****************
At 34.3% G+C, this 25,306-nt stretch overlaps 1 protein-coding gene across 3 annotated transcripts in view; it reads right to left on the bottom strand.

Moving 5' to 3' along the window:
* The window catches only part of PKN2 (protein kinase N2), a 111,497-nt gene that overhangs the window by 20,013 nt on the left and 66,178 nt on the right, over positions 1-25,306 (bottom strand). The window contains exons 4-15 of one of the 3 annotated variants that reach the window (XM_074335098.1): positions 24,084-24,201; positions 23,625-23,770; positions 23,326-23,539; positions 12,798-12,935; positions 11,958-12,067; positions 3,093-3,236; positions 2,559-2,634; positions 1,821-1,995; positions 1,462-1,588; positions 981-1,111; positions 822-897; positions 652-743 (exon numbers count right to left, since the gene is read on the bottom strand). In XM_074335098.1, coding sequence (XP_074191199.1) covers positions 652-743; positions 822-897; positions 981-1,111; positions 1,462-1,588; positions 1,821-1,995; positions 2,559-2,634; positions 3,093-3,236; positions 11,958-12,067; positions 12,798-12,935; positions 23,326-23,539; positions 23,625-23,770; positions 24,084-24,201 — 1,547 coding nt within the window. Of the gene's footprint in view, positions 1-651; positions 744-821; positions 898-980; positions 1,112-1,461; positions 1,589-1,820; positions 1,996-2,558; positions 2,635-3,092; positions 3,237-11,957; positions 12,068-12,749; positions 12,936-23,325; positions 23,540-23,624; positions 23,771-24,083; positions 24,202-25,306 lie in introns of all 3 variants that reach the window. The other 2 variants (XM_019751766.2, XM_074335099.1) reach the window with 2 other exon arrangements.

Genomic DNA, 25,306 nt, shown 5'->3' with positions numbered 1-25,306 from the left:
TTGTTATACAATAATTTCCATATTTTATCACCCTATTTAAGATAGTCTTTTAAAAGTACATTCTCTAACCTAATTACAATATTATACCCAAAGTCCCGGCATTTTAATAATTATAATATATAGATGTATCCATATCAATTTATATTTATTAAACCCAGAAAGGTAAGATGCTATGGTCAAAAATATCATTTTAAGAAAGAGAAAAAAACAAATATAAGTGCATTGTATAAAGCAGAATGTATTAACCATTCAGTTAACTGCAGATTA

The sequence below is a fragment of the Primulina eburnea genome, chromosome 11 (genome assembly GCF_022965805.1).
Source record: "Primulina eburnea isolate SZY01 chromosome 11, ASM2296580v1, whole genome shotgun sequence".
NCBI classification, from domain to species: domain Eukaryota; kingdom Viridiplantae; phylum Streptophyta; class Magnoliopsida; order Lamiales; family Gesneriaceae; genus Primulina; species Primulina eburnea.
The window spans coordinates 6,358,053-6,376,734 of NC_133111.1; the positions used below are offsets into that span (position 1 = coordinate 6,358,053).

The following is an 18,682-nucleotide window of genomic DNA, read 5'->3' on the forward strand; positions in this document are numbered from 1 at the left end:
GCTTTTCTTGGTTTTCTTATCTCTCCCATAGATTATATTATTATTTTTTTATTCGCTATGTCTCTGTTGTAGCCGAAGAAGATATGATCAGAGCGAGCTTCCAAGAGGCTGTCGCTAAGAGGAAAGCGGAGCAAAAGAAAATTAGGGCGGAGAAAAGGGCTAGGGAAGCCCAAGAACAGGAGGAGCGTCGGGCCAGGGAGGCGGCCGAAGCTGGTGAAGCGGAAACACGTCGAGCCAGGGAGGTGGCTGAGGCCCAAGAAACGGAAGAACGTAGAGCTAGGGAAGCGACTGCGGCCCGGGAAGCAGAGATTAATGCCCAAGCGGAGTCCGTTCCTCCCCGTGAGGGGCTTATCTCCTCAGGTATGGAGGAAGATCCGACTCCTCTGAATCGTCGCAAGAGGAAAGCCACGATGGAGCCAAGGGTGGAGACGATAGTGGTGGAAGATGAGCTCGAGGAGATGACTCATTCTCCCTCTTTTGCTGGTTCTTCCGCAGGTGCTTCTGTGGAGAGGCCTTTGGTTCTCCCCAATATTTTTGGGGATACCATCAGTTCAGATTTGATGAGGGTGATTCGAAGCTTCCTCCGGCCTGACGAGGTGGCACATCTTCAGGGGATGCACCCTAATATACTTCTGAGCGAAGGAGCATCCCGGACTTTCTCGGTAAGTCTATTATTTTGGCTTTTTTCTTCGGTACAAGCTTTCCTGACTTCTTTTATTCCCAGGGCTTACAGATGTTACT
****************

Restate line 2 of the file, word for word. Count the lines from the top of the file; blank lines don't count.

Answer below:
Moving 5' to 3' along the window: